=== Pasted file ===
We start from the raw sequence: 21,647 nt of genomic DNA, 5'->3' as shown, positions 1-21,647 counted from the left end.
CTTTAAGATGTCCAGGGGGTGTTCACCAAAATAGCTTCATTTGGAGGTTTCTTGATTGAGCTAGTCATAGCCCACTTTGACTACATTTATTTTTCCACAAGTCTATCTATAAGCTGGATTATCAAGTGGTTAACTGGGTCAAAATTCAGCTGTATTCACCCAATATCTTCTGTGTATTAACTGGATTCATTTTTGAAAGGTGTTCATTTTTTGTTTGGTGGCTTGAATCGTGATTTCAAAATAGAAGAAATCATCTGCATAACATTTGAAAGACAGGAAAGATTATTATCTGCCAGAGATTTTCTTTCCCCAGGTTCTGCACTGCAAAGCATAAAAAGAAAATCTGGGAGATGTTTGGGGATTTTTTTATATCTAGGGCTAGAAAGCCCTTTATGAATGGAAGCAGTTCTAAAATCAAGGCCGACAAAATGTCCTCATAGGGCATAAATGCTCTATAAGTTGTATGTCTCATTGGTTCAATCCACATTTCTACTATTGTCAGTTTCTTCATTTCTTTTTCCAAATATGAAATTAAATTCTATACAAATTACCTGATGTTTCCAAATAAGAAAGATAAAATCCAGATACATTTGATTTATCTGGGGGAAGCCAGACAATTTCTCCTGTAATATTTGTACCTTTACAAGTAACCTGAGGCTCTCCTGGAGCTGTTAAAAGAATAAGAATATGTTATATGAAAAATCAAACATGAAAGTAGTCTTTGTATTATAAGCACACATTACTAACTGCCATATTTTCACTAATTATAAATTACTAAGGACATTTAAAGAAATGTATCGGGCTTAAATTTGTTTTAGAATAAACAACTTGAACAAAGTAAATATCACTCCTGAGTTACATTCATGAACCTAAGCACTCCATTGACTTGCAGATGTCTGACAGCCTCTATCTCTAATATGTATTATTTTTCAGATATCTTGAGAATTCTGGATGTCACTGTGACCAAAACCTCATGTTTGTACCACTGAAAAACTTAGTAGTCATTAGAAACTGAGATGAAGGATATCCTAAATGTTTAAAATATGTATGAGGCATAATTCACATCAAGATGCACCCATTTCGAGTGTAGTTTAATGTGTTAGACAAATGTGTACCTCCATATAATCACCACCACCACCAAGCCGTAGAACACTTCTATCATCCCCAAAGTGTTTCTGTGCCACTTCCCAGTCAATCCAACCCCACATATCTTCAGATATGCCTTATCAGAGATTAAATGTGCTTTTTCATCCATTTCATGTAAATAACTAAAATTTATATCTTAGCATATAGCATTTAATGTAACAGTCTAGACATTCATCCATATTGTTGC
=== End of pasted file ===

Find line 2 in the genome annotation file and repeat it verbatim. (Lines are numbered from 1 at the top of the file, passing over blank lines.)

CTTTAAGATGTCCAGGGGGTGTTCACCAAAATAGCTTCATTTGGAGGTTTCTTGATTGAGCTAGTCATAGCCCACTTTGACTACATTTATTTTTCCACAAGTCTATCTATAAGCTGGATTATCAAGTGGTTAACTGGGTCAAAATTCAGCTGTATTCACCCAATATCTTCTGTGTATTAACTGGATTCATTTTTGAAAGGTGTTCATTTTTTGTTTGGTGGCTTGAATCGTGATTTCAAAATAGAAGAAATCATCTGCATAACATTTGAAAGACAGGAAAGATTATTATCTGCCAGAGATTTTCTTTCCCCAGGTTCTGCACTGCAAAGCATAAAAAGAAAATCTGGGAGATGTTTGGGGATTTTTTTATATCTAGGGCTAGAAAGCCCTTTATGAATGGAAGCAGTTCTAAAATCAAGGCCGACAAAATGTCCTCATAGGGCATAAATGCTCTATAAGTTGTATGTCTCATTGGTTCAATCCACATTTCTACTATTGTCAGTTTCTTCATTTCTTTTTCCAAATATGAAATTAAATTCTATACAAATTACCTGATGTTTCCAAATAAGAAAGATAAAATCCAGATACATTTGATTTATCTGGGGGAAGCCAGACAATTTCTCCTGTAATATTTGTACCTTTACAAGTAACCTGAGGCTCTCCTGGAGCTGTTAAAAGAATAAGAATATGTTATATGAAAAATCAAACATGAAAGTAGTCTTTGTATTATAAGCACACATTACTAACTGCCATATTTTCACTAATTATAAATTACTAAGGACATTTAAAGAAATGTATCGGGCTTAAATTTGTTTTAGAATAAACAACTTGAACAAAGTAAATATCACTCCTGAGTTACATTCATGAACCTAAGCACTCCATTGACTTGCAGATGTCTGACAGCCTCTATCTCTAATATGTATTATTTTTCAGATATCTTGAGAATTCTGGATGTCACTGTGACCAAAACCTCATGTTTGTACCACTGAAAAACTTAGTAGTCATTAGAAACTGAGATGAAGGATATCCTAAATGTTTAAAATATGTATGAGGCATAATTCACATCAAGATGCACCCATTTCGAGTGTAGTTTAATGTGTTAGACAAATGTGTACCTCCATATAATCACCACCACCACCAAGCCGTAGAACACTTCTATCATCCCCAAAGTGTTTCTGTGCCACTTCCCAGTCAATCCAACCCCACATATCTTCAGATATGCCTTATCAGAGATTAAATGTGCTTTTTCATCCATTTCATGTAAATAACTAAAATTTATATCTTAGCATATAGCATTTAATGTAACAGTCTAGACATTCATCCATATTGTTGC